The only two things that mark Norris’s address from those of his peers are that the coverage is slightly more than them and that an additional heading is given to that coverage. The only other appearance of his name is in the list of men receiving Master of Theology degrees. So other than him giving one of five graduate speeches that night, there is little else to differentiate him for the 50+ other graduates.

Reconciling Claims and Sources

I will admit that a second-hand description of a graduation program and one newspaper article are not the most conclusive or exhaustive sources that can be found. It is a start though. It is also far more than simply rehearsing the same claims over and over again, which I sadly point out that it appears almost every Norris biographer has done so far.

Let’s review those claims by what we can now prove:

Norris gradated from SBTS in Louisville, Kentucky, in 1905. This can is proven, along with the timeline of completing his degree in two years.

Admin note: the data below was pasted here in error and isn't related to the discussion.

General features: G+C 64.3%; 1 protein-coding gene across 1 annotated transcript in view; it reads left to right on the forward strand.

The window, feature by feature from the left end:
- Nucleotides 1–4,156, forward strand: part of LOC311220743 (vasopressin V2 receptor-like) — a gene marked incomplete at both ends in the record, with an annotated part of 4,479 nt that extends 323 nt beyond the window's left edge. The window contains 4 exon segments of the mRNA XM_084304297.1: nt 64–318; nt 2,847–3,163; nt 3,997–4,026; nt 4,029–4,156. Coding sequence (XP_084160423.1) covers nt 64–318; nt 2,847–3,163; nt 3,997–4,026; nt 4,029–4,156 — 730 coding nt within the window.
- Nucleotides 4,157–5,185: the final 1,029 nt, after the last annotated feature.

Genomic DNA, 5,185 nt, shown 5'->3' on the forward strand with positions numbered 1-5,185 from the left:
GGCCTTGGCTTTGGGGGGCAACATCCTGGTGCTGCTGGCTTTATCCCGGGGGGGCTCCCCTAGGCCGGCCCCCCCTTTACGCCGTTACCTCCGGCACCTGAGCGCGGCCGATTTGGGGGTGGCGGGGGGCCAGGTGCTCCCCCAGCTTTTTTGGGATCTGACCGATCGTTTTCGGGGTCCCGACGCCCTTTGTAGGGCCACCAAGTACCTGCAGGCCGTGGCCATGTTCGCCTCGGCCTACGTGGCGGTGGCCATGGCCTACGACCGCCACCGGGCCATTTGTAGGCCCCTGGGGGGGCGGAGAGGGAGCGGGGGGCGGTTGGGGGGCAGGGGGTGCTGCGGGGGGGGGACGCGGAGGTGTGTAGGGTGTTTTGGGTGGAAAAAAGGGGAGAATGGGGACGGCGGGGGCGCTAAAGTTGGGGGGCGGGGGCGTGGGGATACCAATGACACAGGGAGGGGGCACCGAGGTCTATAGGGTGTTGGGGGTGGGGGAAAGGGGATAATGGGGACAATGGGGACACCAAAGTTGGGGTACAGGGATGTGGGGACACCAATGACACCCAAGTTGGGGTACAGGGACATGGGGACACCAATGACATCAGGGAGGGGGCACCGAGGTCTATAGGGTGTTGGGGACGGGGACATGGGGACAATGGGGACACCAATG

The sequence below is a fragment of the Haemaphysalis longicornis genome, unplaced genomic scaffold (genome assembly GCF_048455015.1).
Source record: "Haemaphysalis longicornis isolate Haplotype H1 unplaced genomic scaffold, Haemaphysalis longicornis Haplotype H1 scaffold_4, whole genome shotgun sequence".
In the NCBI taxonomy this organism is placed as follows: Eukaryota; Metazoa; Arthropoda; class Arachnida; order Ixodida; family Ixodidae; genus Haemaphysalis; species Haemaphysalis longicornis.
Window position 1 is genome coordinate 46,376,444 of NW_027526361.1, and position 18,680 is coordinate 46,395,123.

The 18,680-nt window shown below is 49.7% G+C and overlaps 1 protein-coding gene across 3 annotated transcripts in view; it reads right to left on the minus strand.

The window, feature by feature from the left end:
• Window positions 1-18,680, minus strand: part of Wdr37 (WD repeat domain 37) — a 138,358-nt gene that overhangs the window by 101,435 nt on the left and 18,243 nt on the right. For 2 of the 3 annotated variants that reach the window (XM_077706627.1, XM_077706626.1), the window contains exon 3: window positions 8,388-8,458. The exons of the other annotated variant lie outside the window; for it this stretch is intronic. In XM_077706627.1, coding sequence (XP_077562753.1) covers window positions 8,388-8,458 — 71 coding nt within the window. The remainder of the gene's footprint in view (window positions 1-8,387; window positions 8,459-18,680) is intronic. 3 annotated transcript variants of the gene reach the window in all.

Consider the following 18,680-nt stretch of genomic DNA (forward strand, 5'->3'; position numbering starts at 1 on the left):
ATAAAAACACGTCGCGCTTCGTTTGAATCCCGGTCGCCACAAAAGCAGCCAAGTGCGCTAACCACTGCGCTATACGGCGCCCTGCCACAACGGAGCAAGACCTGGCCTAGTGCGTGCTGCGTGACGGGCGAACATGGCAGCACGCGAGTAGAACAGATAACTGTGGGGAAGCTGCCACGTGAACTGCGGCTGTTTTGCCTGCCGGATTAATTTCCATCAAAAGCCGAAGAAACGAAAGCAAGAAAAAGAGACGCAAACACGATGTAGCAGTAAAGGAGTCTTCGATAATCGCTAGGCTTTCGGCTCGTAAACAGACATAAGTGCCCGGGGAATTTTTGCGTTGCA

Norris graduated with honors. The only evidence of this is that he was chosen as one of five men to deliver addresses at the graduation. Inconclusive, at best.

Norris graduated as valedictorian. Norris did claim to be a valedictorian, speaking of his first Sunday as pastor of McKinney Avenue Baptist Church: “There I was, a highly distinguished preacher, valedictorian of my class, having delivered a great ‘statesmanlike’ address on Japan.” (The J. Frank Norris I Have Known, p. 68). But with the information from the Courier-Journal and that the graduation’s program not noting him as such, I have doubts about his claim. Perhaps further evidence will be uncovered.